Of course the FDA can only do so much if manufacturers aren’t submitting applications for new nonopioid pain medications or opioid products with abuse-deterrent properties. Purdue Pharma’s abuse-deterrent version of Oxycontin (oxycodone hydrochloride) is the category heavyweight by far. Companies large and small have tried to bite off a share of the market, with less than significant results. However, Oxycontin continues to be abused, as shown in a study by Washington University School of Medicine in St. Louis finding that close to one-third of opiate addicts were still abusing the new abuse-deterrent Oxycontin right before entering rehab.13

Drug companies apparently have not heeded Representative Carter’s plea to come up with new pain products. Companies are working on new abuse-deterrent formulations, but none appears foolproof. In June, two joint FDA advisory committees recommended approval of Pfizer’s Troxyca ER, an oxycodone-naltrexone extended-release capsule with abuse-deterrent properties. The panel also recommended that the product, if approved, be labeled as offering abuse deterrence for nasal and intravenous ingestion, but recommended against such labeling for oral abuse deterrence.

Xtampza ER (oxycodone, Collegium Pharmaceutical, Inc.) encases its oxycodone in wax and fatty acid or “microspheres,” using what the company calls its “DETERx” technology platform. “It can still be abused if a user extracts oxy from microspheres, which can take a considerable time,” said Doug Carlson, a spokesman for the company. “The time and effort is the deterrent.”

Maybe the best thing Congress could do would be to authorize and fund a drug industry–National Institutes of Health project where the best scientists and technologists in the country pooled their intelligence and set a short timetable for coming up with one new nonopioid pain medication and one foolproof abuse-deterrent formulation. That would be better than passing a bunch of mediocre bills that have no hope of slowing the opioid abuse epidemic.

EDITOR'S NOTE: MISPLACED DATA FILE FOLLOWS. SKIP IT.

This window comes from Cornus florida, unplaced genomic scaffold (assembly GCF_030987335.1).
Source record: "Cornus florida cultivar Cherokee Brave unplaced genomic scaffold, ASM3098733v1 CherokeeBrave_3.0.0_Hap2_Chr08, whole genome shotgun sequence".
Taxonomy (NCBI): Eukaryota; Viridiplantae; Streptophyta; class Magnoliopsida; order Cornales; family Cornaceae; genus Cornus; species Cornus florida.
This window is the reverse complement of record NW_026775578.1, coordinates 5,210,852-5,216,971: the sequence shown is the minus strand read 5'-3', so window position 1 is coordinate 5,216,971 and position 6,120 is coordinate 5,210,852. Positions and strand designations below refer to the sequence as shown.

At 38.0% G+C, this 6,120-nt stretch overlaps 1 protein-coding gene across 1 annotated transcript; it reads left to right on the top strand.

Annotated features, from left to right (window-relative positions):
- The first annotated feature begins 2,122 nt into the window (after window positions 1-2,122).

Author bio: 
Mr. Barlas is a freelance writer in Washington, D.C., who covers issues inside the Beltway. Send ideas for topics and your comments to


  1. S 524. To authorize the Attorney General and Secretary of Health and Human Services to award grants to address the national epidemics of prescription opioid abuse and heroin use, and to provide for the establishment of an interagency task force to review, modify, and update best practices for pain management and prescribing pain medication, and for other purposes, 114th Cong (2015–2016). June 16, 2016. Available at: Accessed June 29, 2016.
  2. U.S. Government Accountability Office. Office of National Drug Control Policy: progress toward some national drug control strategy goals, but none have been fully achieved. May 17, 2016. Available at: Accessed June 29, 2016.
  3. HR 4976. Opioid Review Modernization Act of 2016, 114th Cong (2015–2016). May 12, 2016. Available at: Accessed June 29, 2016.
  4. HR 4641. To provide for the establishment of an interagency task force to review, modify, and update best practices for pain management and prescribing pain medication, and for other purposes, 114th Cong (2015–2016). May 12, 2016. Available at: Accessed June 29, 2016.
  5. HR 4982. Examining Opioid Treatment Infrastructure Act of 2016, 114th Cong (2015–2016). May 12, 2016. Available at: Accessed June 29, 2016.
  6. HR 4969. John Thomas Decker Act of 2016, 114th Cong (2015–2016). May 12, 2016. Available at: Accessed June 29, 2016.
  7. HR 1725. National All Schedules Prescription Electronic Reporting Reauthorization Act of 2015, 114th Cong (2015–2016). September 9, 2015. Available at: Accessed June 29, 2016.
  8. HR 3680. Co-Prescribing to Reduce Overdoses Act of 2016, 114th Cong (2015–2016). May 12, 2016. Available at: Accessed June 29, 2016.
  9. HR 4586. Lali’s Law, 114th Cong (2015–2016). May 16, 2016. Available at: Accessed June 29, 2016.
  10. U.S. Senate Committee on Appropriations. FY2017 Labor, HHS, and Education appropriations bill cleared for Senate consideration [news release]. June 9, 2016. Available at: Accessed June 29, 2016.
  11. HR 4981. Opioid Use Disorder Treatment Expansion and Modernization Act, 114th Cong (2015–2016). May 12, 2016. Available at: Accessed June 29, 2016.
  12. Food and Drug Administration. Califf, FDA top officials call for sweeping review of agency opioids policies [news release]. February 4, 2016. Available at: Accessed June 29, 2016.
  13. Dryden J. Harder-to-abuse OxyContin doesn’t stop illicit use. Washington University in St. Louis. March 11, 2015. Available at: Accessed June 29, 2016.